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Category: Publications: Coastal and Hydraulics Laboratory (CHL)
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  • Amphibious Uncrewed Ground Vehicle for Coastal Surfzone Survey

    Abstract: The capability of a commercial off-the-shelf amphibious bottom crawling robot is explored for surveying seamless topography and bathymetry across the beachface, surfzone, and very nearshore. A real-time-kinematic (RTK) antenna on a mast was added to the robotic platform, a Bayonet-350 (previously the C2i SeaOx). Data collected from the robot were compared with those collected by the Coastal Research Amphibious Buggy (CRAB) and the Lighter Amphibious Resupply Cargo (LARC), unique amphibious vessels capable of collecting seamless topography and bathymetry in use for decades at the US Army Engineer Research and Development Center’s Field Research Facility (FRF). Data were compared on five different days in a range of wave conditions (Hs < 1 m in 8-m depth) resulting in a root-mean square difference of 8.7 cm and bias of 2 cm for 24 different cross-shore profile comparisons. Additionally, a repeatability test was performed to assess measurement uncertainty. The repeatability test indicated a total vertical uncertainty (TVU) of 5.8 cm, with the highest spatial error at the shoreline.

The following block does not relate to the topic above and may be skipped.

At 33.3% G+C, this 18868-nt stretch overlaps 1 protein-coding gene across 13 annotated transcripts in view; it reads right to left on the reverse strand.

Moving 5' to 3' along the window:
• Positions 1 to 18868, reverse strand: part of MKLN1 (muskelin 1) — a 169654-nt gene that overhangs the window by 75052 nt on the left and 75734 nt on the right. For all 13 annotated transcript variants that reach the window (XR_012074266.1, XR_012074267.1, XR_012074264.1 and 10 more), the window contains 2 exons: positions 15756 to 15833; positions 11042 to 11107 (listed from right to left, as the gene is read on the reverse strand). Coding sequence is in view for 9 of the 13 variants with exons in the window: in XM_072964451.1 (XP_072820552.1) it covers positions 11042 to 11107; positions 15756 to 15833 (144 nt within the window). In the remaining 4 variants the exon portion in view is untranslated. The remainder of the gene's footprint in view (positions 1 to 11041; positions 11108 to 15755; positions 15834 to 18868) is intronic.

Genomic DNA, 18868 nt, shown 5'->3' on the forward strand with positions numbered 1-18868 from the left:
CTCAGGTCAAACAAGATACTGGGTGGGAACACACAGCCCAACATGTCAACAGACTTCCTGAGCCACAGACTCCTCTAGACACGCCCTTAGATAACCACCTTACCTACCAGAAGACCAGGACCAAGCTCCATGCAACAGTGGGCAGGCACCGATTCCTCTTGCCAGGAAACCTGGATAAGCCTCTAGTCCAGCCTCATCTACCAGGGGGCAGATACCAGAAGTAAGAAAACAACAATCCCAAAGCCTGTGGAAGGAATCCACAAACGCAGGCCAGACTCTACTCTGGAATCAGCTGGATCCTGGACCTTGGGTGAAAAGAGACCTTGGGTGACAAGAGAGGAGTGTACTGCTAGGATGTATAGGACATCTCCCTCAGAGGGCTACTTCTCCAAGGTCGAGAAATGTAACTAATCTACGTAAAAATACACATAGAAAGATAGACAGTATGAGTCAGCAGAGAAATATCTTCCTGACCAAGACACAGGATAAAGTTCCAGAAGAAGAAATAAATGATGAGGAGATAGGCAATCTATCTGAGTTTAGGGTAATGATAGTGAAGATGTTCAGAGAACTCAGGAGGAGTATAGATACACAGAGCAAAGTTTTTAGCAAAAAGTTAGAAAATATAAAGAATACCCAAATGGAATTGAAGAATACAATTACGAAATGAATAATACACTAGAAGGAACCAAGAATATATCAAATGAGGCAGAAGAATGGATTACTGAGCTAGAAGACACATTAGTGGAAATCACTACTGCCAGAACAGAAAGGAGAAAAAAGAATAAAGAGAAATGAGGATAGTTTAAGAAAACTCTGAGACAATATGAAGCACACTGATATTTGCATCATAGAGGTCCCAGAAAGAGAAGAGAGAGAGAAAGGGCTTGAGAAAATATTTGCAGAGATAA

• An Examination of Multihazard Marine Transportation System (MTS) Response and Recovery Operations during the 2020 Hurricane Season